Pomona glass was patented by Joseph Locke at the New England Glass Co. in 1885 in the "first grind" process and he developed the "second grind" process a year later in 1886 as a less expensive method of producing this popular glass.
The "first grind", made from April 1885-June 1886, with etched background achieved by hand cutting through an acid resist leaving an uneven etched feather-like frosted effect and the "second grind", made from June 1886-1888, by which the process leaves the background of the glass with a uniform etched frosted finish. The amber and blue stained decoration was produced by using a metallic stain on the crystal that was not etched.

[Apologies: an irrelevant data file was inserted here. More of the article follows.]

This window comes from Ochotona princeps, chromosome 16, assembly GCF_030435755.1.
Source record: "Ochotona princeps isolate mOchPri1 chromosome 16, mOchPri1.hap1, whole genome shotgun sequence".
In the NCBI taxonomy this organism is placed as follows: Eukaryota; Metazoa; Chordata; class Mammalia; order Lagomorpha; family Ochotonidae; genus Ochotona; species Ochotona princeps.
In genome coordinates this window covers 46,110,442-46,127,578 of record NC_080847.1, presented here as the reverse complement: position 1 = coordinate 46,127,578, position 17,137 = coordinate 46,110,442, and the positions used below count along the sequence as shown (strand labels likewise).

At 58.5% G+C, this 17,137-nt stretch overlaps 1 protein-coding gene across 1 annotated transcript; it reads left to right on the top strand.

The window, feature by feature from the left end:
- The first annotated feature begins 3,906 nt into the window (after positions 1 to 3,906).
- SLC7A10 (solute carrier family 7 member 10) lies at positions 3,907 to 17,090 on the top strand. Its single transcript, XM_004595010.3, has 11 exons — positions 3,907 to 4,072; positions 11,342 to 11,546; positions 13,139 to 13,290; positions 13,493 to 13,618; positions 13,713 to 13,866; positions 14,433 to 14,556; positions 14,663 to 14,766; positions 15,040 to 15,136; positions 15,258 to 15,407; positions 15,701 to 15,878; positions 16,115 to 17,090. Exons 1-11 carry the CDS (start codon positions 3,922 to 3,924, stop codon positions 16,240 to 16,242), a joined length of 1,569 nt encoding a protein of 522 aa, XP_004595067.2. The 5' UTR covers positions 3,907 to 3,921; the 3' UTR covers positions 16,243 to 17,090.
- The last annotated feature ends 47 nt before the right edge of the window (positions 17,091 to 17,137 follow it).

This lovely second grind pomona tumbler is the cornflower pattern, probably the most well known and collected. A garland of blue cornflower blossoms with amber stems and leaves completely encircle the tumbler as well as the wide scalloped border at the top. The exterior is smooth with an inverted diamond interior pattern. The tumbler measures 3 3/4" in height, 2 1/2" across the top and 2 3/8" across the base. There are no cracks, chips or repairs; staining is very good. Beautiful.
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